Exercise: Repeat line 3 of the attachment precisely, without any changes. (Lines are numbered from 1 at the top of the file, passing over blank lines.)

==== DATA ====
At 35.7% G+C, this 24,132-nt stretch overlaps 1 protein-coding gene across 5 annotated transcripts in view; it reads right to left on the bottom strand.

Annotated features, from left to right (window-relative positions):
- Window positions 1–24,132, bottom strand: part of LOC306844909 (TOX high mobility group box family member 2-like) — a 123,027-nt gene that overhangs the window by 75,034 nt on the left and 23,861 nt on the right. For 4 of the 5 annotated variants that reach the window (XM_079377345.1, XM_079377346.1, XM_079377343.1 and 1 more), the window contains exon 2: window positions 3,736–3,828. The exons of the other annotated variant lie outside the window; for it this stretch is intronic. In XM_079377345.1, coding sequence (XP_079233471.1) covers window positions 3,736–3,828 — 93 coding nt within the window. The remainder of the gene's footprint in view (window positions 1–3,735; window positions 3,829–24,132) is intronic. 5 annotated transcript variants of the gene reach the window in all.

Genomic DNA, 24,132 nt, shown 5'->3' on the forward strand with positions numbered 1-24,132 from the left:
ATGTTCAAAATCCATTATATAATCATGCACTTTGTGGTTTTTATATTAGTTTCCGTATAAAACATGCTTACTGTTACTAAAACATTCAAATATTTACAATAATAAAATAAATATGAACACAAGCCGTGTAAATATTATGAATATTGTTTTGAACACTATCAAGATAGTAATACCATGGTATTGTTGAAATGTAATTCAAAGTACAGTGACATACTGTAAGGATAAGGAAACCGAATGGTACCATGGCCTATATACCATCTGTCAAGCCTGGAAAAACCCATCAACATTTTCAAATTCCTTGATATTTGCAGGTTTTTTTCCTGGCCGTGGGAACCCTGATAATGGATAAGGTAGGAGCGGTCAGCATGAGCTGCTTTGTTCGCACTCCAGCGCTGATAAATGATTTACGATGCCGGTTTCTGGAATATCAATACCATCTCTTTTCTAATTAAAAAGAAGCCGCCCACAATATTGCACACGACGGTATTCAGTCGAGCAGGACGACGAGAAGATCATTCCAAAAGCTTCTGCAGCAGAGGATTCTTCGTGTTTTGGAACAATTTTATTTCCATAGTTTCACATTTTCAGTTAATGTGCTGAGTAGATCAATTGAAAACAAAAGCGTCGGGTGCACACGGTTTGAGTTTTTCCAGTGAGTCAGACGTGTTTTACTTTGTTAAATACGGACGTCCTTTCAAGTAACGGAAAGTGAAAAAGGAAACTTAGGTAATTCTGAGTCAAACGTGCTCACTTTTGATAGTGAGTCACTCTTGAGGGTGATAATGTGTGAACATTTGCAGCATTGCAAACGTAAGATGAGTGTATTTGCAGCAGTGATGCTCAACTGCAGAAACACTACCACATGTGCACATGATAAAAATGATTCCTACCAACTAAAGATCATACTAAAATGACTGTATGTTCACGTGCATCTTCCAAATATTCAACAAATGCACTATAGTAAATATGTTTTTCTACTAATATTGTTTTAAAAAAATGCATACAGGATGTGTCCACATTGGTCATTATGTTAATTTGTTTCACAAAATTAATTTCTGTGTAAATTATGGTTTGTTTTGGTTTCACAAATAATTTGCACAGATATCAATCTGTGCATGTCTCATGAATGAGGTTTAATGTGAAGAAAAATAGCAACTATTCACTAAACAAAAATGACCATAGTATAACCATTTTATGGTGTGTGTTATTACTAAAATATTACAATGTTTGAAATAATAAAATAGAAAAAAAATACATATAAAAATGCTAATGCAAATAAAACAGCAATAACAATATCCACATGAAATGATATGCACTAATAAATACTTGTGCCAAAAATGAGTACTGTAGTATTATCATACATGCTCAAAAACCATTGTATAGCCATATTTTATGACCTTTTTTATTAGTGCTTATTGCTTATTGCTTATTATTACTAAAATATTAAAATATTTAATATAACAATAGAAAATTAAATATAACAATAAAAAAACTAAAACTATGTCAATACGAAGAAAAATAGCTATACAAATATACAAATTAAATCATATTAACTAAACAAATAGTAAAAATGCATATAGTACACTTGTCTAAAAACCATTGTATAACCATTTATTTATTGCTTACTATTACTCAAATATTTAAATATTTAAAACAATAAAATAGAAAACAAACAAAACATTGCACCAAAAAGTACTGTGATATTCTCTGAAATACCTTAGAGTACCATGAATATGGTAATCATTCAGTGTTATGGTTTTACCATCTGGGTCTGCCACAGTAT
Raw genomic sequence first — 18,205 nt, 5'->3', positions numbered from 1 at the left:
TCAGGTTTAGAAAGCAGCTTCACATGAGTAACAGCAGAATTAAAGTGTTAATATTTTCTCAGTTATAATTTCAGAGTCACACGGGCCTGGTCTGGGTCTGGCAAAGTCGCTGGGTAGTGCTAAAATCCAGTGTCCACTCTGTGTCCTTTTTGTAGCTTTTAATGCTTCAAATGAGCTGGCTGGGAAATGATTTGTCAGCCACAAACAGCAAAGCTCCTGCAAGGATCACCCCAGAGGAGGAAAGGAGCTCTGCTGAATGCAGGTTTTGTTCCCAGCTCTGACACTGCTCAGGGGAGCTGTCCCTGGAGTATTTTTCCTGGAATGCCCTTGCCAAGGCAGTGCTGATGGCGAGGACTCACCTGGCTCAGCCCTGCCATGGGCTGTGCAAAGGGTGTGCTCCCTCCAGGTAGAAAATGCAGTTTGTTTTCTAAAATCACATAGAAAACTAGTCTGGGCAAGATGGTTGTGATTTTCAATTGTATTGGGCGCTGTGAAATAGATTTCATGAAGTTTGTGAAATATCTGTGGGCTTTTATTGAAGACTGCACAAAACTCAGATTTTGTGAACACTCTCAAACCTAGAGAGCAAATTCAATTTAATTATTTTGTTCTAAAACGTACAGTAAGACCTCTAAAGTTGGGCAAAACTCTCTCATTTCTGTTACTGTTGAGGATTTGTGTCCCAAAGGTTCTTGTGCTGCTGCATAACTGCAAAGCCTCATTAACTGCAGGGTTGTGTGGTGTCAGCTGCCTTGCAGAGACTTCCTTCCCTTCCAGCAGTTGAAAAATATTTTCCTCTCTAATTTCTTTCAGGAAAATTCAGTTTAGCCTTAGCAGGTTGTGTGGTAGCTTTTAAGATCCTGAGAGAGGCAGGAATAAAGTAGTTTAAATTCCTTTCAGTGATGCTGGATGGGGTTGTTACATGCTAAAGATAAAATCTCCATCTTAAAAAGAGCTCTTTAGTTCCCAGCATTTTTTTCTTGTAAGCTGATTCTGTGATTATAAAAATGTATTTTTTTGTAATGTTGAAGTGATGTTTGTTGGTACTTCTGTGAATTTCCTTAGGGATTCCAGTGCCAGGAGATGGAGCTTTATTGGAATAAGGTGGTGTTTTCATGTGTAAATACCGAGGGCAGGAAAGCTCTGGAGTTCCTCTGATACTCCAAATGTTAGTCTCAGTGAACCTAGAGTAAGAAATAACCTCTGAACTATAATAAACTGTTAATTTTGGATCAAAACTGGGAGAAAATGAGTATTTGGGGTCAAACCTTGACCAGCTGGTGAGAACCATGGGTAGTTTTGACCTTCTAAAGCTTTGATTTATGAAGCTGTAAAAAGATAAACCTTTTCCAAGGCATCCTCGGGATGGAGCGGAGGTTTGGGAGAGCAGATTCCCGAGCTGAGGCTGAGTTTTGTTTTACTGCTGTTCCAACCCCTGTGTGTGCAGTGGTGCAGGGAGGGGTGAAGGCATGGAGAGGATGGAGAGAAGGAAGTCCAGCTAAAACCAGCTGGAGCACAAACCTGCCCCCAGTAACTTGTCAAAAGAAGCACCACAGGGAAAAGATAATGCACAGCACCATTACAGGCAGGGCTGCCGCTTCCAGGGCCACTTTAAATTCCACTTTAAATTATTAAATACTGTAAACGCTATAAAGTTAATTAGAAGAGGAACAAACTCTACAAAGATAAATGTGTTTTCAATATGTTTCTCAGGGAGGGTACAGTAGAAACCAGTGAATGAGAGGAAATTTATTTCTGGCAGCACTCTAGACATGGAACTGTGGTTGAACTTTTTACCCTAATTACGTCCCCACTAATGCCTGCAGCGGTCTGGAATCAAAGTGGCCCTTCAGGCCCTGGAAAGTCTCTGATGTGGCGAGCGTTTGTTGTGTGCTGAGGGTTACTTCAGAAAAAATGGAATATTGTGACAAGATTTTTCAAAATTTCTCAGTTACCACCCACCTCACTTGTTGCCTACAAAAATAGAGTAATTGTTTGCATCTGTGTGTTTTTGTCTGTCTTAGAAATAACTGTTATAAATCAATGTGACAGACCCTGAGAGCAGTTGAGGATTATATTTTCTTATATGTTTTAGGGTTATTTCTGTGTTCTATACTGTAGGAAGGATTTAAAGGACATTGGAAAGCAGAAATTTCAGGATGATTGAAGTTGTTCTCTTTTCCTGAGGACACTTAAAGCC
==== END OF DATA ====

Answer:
- Window positions 1–24,132, bottom strand: part of LOC306844909 (TOX high mobility group box family member 2-like) — a 123,027-nt gene that overhangs the window by 75,034 nt on the left and 23,861 nt on the right. For 4 of the 5 annotated variants that reach the window (XM_079377345.1, XM_079377346.1, XM_079377343.1 and 1 more), the window contains exon 2: window positions 3,736–3,828. The exons of the other annotated variant lie outside the window; for it this stretch is intronic. In XM_079377345.1, coding sequence (XP_079233471.1) covers window positions 3,736–3,828 — 93 coding nt within the window. The remainder of the gene's footprint in view (window positions 1–3,735; window positions 3,829–24,132) is intronic. 5 annotated transcript variants of the gene reach the window in all.